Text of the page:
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Tag Archives: Discounts


Right now stores are stocked full of Halloween props and one of the favorites among photographers are smoke and fog machines.  If you buy right now, you’ll pay a premium for one. But if you wait until the days after Halloween, the stores will be knocking 50% off the prices to clear out their inventories.  I scored this guy last year at Walmart for $11.  Its on the shelves this year again for $35…. I kinda nice having that extra $24 in my pocket.

Here’s a tip for you… while there will be plenty of fog machines available on November 1st, the supply of fog solution will be nil. That’s because stores only stock one bottle for each machine. So pick-up your fog solution now while there’s plenty, then get the machine after they go on sale.  Otherwise, you’ll be stuck waiting a year like I was.


A quick review of this particular unit…

Keep in mind the machine is only $35 (even less if you wait till after the holiday), so you get what you pay for.  The Fog Machine was designed for Halloween décor, not big production shoots. If you need perfect smoke/fog, then you need something along the lines of a Rosco 1700 and a coldflow.  So don’t be expecting great things… this little guy shoots out smoke for about three feet that immediately rises.  It has a noticeable smell and will set off smoke alarms.  Its best used outdoors, but if used indoors, by all means have some plan for adequate ventilation.

For low budget imagery, the unit can serve your purpose well once you’ve played around with it.  Using short controlled bursts is the key.  The machine comes with a remote trigger, but its range is horribly inconsistent.  Standing directly in front of the machine I was able to trigger it from 35’… but as I moved around it in different directions, the range dramatically dropped as low as 6’ in some areas.  You’re likely going need an assistant to manually trigger it on a shoot.  I personally did not find the remote to be reliable enough for my needs.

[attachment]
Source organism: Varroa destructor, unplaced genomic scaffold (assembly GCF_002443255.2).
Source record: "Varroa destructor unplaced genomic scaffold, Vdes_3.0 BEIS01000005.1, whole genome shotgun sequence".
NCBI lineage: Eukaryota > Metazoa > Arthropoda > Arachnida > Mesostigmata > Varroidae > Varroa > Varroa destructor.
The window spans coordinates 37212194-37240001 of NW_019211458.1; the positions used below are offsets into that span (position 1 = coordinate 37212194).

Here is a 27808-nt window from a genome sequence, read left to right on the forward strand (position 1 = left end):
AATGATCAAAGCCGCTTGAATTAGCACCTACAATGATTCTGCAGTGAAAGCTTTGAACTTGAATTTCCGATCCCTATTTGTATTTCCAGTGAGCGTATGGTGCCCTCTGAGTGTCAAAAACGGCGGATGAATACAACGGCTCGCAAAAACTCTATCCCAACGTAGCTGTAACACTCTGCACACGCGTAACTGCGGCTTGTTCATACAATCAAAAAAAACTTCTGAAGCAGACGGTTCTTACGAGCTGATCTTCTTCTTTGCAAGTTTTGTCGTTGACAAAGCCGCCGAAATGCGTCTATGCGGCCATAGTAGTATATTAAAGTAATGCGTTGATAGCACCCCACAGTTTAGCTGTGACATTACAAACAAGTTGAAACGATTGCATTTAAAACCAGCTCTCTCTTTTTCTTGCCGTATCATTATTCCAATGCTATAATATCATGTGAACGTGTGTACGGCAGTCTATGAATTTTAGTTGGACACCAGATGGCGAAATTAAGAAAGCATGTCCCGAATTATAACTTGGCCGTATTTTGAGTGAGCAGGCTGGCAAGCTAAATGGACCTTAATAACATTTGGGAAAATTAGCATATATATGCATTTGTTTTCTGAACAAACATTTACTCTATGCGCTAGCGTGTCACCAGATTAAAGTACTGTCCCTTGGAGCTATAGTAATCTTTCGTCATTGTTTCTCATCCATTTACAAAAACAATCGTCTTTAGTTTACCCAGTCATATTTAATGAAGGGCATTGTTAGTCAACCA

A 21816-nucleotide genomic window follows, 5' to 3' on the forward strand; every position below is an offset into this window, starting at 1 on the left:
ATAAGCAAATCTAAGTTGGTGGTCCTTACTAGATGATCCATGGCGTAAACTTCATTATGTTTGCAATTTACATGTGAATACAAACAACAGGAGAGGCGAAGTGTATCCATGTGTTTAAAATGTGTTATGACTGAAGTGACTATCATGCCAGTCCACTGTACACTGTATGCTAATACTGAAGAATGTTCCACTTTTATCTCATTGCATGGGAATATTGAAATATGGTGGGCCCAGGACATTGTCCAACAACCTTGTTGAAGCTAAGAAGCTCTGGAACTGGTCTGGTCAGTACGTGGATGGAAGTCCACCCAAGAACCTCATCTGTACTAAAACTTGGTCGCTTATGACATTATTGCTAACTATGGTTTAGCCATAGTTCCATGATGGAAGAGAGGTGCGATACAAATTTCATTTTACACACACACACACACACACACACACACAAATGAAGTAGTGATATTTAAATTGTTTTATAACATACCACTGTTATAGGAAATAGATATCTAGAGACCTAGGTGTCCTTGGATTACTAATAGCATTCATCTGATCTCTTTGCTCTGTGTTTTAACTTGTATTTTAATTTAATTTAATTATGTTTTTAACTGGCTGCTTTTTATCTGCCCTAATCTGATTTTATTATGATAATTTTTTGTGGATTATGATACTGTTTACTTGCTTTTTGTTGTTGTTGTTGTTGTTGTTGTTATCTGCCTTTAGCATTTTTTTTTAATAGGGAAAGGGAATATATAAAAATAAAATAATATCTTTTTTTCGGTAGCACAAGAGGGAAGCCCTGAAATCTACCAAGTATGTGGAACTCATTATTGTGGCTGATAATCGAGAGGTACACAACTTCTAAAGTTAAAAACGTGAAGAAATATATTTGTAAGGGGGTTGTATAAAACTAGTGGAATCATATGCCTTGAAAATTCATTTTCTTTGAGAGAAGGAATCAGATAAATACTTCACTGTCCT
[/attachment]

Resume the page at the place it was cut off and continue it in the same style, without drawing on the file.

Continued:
Its solution efficient – meaning a little lasts a while, but it has a slow warm-up (4 mins) and recharge time (2 mins).  The machine can shoot a burst for as long as 40 seconds, but most of that is going to rise up into the air.  After those longer blasts, it has to take time to warm up again.

The captures below  are straight out of the camera and show just how quickly the smoke rises and fills a 22′ x 32′ studio.   My 5’4″ model was standing on an apple box with the machine on the floor three feet behind her.  I hit the remote and gave it about a ten second blast of smoke while I started shooting.  The doors to the studio were open, but no fans were used.

KJB_Fogtest KJB_Fogtest1 KJBfogtest2

As you can see, in just five seconds the smoke is rising over her head.  After thirty-five seconds, the smoke has risen and filled the room to the point where one cannot get a usable image.  Now, to be fair, I had only intended on using a one or two second burst, but once the machine started, the remote wouldn’t stop it.  Though I was only 10′ from the machine, the model was between us and blocking the signal.  It took about ten seconds for me to run over and unplug it from the wall.  Like I said earlier… you’re going to need someone to operate it manually  for guaranteed results.


Even after four minutes has elapsed, the room still has a strong haze and you can see just how thrilled the model is about having to stand there and wait.  In all, it took about 25 minutes with fans blowing to clear out the room… not the kind of time you can afford to burn between frames.  To sum it up, low cost gets you low quality.  But I’m not throwing in the towel just yet… I’ll play it with more to try and find the combination that gives me the results I need for low budget shoots.